Porterhouse & T-Bones: Cutting the short loin into bone-in steaks will yield the large porterhouse steak and the T-bone steak. The porterhouse will be more expensive because it contains a larger section of tenderloin. Great for grilling.

New York Strip: Another popular steak containing no tenderloin and no bone. Great for grilling, pan searing & broiling.

Rib steaks and boneless rib-eye steaks: These steaks are cut from the rib section of the beef. These often have more fat marbled throughout the meat which gives more flavor than you will find in a filet. They may be less tender than a filet but they are rich and juicy — great for grilling and broiling.

Top sirloin steak: Comes from the top section of the sirloin (hence the name). These steaks are good grill steaks and are sometimes cut into large sections — enough to serve 3-4 people.

Top round steak: This steak comes from the hind leg portion. For many steak lovers, this steak offers the best combination of texture and flavor. Avoid the tough eye-of-the-round steaks — these are best braised until tender. These steaks take well to marinades.

Flank steak: This steak is a lean, flat, boneless cut from the underside of the beef. It has tremendous flavor but must be cooked quickly and sliced very thin across the grain to be tender. This steak does very well when marinated.

Skirt steak: This long, narrow steak is also referred to as fajita steak. It is more tender and contains more fat than the flank steak. Like flank and top round this steak is best quickly broiled or grilled and takes well to marinades.

Buying tips: In the supermarket choose steaks that are at least _ inches thick. If you have the luxury of a butcher request steaks that are about 1-1/2 to 2 inches thick for the best results. Steaks thinner than _ inch tend to dry out and toughen quickly.

Cooking Time: Use the chart below for approximate cooking times. All steaks should be flipped halfway through the cooking time. Keep in mind that the second side will cook faster than the first.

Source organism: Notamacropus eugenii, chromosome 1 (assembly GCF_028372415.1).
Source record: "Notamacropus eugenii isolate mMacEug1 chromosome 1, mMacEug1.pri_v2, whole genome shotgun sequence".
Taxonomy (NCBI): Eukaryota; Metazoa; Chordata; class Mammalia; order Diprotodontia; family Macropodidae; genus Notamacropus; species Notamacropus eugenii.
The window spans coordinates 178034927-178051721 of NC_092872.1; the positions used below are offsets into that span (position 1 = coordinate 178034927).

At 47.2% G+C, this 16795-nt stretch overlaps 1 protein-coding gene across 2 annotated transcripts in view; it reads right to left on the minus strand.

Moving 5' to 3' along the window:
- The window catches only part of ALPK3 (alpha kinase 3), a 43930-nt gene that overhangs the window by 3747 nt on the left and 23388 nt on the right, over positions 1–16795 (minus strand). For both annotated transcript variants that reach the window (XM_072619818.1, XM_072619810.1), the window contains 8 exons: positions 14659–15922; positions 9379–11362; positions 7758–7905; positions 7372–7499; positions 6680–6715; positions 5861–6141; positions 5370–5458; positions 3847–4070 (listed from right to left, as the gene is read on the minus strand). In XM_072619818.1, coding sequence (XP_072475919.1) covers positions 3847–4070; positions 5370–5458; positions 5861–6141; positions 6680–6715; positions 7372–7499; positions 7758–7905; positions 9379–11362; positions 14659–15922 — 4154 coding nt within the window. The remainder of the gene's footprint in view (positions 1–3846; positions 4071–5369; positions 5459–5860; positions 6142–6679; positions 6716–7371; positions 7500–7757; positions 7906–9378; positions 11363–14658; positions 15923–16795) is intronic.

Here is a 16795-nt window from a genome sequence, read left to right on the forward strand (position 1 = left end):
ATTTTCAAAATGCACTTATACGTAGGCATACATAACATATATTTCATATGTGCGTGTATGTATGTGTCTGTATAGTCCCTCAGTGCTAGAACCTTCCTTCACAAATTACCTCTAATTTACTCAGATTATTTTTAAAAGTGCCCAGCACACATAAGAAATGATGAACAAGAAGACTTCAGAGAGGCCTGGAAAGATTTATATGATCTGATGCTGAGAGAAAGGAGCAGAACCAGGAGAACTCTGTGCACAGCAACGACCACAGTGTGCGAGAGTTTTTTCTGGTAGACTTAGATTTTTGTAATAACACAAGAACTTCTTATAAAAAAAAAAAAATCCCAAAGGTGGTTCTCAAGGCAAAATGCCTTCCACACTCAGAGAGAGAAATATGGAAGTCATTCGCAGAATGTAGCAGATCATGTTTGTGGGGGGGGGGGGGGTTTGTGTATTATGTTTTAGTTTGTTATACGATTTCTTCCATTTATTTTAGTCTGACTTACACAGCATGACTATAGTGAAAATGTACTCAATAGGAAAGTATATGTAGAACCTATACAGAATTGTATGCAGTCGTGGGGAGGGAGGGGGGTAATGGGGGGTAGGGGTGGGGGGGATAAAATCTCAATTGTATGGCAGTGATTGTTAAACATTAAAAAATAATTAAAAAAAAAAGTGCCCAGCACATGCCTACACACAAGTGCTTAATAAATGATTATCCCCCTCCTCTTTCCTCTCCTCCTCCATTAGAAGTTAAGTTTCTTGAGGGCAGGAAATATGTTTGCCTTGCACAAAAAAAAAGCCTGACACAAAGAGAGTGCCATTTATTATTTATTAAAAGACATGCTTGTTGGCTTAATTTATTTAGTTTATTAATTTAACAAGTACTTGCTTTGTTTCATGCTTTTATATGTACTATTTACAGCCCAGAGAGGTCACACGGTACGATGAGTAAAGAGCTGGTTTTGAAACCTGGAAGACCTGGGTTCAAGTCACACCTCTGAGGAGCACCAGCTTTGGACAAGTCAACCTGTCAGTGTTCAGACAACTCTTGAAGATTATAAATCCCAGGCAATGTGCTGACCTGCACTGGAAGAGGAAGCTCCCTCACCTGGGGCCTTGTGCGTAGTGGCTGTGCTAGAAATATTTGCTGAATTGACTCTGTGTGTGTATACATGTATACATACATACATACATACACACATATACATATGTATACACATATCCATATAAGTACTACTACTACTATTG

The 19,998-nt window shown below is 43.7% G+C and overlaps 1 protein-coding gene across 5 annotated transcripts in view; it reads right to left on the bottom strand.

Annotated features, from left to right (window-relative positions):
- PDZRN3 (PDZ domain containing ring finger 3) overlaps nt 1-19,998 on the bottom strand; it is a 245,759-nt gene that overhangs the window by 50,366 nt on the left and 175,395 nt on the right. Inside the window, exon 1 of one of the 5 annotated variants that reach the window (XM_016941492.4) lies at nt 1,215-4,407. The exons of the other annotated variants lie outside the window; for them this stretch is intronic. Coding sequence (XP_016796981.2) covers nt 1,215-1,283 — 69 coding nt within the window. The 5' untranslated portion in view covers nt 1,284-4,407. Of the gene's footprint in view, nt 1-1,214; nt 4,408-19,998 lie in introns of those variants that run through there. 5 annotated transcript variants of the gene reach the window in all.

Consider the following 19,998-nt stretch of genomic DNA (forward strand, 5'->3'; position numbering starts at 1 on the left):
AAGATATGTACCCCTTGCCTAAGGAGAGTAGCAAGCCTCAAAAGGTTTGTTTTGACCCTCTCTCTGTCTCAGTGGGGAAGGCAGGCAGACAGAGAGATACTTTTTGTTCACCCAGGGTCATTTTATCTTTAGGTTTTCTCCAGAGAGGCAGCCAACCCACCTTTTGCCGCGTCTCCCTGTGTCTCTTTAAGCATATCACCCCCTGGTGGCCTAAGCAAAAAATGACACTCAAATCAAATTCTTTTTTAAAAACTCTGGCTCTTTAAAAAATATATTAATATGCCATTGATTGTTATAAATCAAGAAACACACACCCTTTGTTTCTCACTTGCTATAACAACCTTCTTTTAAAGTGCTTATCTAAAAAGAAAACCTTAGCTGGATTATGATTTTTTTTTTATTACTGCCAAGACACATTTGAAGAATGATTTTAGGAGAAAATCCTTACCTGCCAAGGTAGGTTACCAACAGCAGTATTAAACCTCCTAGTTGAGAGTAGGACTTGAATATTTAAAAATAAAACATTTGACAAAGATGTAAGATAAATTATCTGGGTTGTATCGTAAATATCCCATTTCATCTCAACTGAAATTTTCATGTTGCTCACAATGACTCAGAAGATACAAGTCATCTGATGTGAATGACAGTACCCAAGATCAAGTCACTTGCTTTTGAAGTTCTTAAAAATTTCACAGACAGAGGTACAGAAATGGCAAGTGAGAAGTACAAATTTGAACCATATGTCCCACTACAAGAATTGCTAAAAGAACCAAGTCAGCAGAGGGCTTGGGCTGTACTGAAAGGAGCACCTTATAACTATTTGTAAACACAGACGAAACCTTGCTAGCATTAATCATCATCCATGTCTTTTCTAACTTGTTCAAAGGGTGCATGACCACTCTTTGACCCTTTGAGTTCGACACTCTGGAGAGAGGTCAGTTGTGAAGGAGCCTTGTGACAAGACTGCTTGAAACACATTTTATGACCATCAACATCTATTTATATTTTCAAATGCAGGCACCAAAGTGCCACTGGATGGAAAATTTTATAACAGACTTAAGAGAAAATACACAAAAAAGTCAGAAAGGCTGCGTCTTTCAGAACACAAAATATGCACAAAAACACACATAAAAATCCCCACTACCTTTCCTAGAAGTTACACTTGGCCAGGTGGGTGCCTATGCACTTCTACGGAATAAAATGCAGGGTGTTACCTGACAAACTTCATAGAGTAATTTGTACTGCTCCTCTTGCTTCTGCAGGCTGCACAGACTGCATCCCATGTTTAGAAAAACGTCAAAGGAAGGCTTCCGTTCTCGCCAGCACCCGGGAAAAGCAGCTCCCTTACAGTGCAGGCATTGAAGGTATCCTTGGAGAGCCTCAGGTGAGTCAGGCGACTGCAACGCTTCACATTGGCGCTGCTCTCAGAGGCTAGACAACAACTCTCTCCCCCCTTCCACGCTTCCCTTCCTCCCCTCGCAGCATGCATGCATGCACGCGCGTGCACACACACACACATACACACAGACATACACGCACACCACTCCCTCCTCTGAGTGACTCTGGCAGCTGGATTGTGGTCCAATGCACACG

Steak Type

Thickness

Rare

Medium-Rare

Medium

Filet, Flank or Skirt

1 inch

2 inches

6-8 minutes

10-12 minutes

8-10 minutes

12-16 minutes

10-12 minutes

16-18 minutes

Boneless top loin, rib, sirloin, top round

1 inch

2 inches

6-8 minutes

12-16 minutes

8-10 minutes

16-18 minutes

10-12 minutes

18-20 minutes

Bone-in T-bone, porterhouse, rib, top loin or skirt steak

1 inch

2 inches

10-12 minutes

16-18 minutes

12-16 minutes

18-22 minutes

16-18 minutes

22-26 minutes

Here are some of our favorite steak recipes using different cuts of meat and different cooking methods:

Mozzarella Stuffed Flank with Chilean Rub

Stuffed Filets with Pepper Sauce

Steak au Poivre

Steak Dianne with Home Fries

Chile Steak with Pico de Gallo & Feta

Steak with Pears & Gorgonzola

Steaks with Passilla Chili Sauce

Steak with Gorgonzola Butter

Sirloin Steaks with Fennel & Tarragon

Grilled Flank Steak with Chimichurri Sauce

Grilled Porterhouse Steaks with Olive Butter

Grilled Steaks with Caramelized Onions & Feta

Italian Steak with Fresh Herbs

Pan Seared Steak with Cherry Wine Sauce

Rib Eye Chili Steaks

Blackened Steak with Cajun Rub

We hope you enjoy these great steaks as much as we do!